Taliban are beating Afghans for wearing western clothes: report

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Taliban are beating Afghans for wearing western clothes: report

The Taliban are beating young Afghans for wearing western clothes, according to reports — as US defense secretary Lloyd Austin acknowledged there had been some “tough encounters” between insurgents and those trying to flee Kabul.

A group of young Afghan men claim Taliban fighters beat, whipped and threatened them at gunpoint for wearing jeans and other western-style clothes in Kabul, the Telegraph reports.

The young men said the insurgents accused them of disrespecting Islam with their clothing choices.

A reporter with Afghan newspaper Etilaatroz also said he was also beaten over the weekend for not wearing “Afghan clothes.”

Similar reports have emerged on social media of young Afghan men being targeted for wearing t-shirts.

A Taliban official said the group was still determining a dress code for men – a week after seizing control of Afghanistan again.

Taliban fighters search a vehicle at a checkpoint.
The Taliban has a dress code for women and considering a dress code for men.
AP Photo/Rahmat Gul

Meanwhile, the price of burqas has doubled in Kabul as demand surged in the wake of the Taliban takeover. Taliban fighters have vowed to respect “women’s rights” despite their horrid track record of allowing women and girls basic freedoms.

Despite alleged promises from the Taliban in the last week that no one would be harmed amid the withdrawal of US troops, defense secretary Lloyd Austin admitted there had been situations between insurgents and those trying to flee Afghanistan.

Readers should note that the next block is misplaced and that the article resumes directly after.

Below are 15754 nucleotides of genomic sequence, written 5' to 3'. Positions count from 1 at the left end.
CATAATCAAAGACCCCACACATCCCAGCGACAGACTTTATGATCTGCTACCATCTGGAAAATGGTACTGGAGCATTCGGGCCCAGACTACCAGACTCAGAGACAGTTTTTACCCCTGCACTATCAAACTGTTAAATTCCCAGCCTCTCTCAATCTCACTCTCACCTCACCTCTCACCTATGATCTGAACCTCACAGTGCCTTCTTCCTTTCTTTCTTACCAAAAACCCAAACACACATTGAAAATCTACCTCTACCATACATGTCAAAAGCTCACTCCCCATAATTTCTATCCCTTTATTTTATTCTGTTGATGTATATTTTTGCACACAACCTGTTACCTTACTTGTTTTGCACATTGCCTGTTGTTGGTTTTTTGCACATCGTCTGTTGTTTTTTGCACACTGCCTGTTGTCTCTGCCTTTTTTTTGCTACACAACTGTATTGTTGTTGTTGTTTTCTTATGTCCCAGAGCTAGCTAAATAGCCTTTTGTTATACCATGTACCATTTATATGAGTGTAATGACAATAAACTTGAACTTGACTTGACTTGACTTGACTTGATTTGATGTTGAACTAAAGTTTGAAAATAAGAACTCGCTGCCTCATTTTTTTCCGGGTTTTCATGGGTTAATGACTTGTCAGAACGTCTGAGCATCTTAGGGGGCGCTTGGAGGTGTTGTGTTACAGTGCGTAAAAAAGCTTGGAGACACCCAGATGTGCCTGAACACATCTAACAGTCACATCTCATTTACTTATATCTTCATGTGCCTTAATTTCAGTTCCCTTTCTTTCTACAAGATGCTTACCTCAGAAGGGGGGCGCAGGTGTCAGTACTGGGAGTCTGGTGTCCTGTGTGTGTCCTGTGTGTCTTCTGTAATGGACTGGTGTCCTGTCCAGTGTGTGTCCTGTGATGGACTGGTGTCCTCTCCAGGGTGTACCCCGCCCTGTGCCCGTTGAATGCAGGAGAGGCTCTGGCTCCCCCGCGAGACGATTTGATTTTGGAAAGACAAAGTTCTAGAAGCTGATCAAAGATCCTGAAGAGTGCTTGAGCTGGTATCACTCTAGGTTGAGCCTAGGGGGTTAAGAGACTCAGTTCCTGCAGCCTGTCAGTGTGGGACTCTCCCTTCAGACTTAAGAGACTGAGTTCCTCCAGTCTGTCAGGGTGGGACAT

“There have been incidents of people, you know, having some tough encounters with Taliban,” Austin told ABC News.

Taliban fighters stand guard at a checkpoint in the Wazir Akbar Khan neighborhood in the city of Kabul, Afghanistan
Despite promises made by the Taliban, there have been “tough encounters”, according to Secretary of Defense Lloyd Austin.
AP

Austin’s admission came after he was reminded the Taliban haven’t been letting all Americans – or those Afghans with credentials – through airport checkpoints safely.

“There’s no such thing as an absolute,” Austin said.

The admission came just days after Austin told lawmakers that some Americans were being beaten by the Taliban while trying to get through to the airport — despite President Biden saying US citizens were being let through without incident.

Taliban fighters stand guard at a checkpoint in the Wazir Akbar Khan neighborhood in the city of Kabul, Afghanistan.
The US is aiming to fly 5,000 to 9,000 people out of Kabul each day.
AP Photo/Rahmat Gul

Two lawmakers told The Post that Austin called the abuse of Americans at the hands of the Taliban “unacceptable” during a conference call on Friday.

Biden said Sunday the process to get Americans and tens of thousands of others out of Afghanistan was accelerating but he continued to defend his decision to withdraw despite the botched evacuations.

“The evacuation of thousands of people from Kabul is going to be hard and painful, no matter when it started, when we began,” Biden said.

“It would have been true if we’d started a month ago, or a month from now. There is no way to evacuate this many people without pain and loss of heartbreaking images you see on television.”

Over the 24 hours that ended early morning Monday, 28 US military flights evacuated approximately 10,400 people from Kabul, according to a White House official. 

“We see no reason why this tempo will not be kept up,” Biden said.

The US is aiming to fly 5,000 to 9,000 people out of Kabul each day.

Biden said, without going into detail, that US troops had improved access to the airport for Americans and others seeking to evacuate.

He suggested that the perimeter around the airport had been extended.

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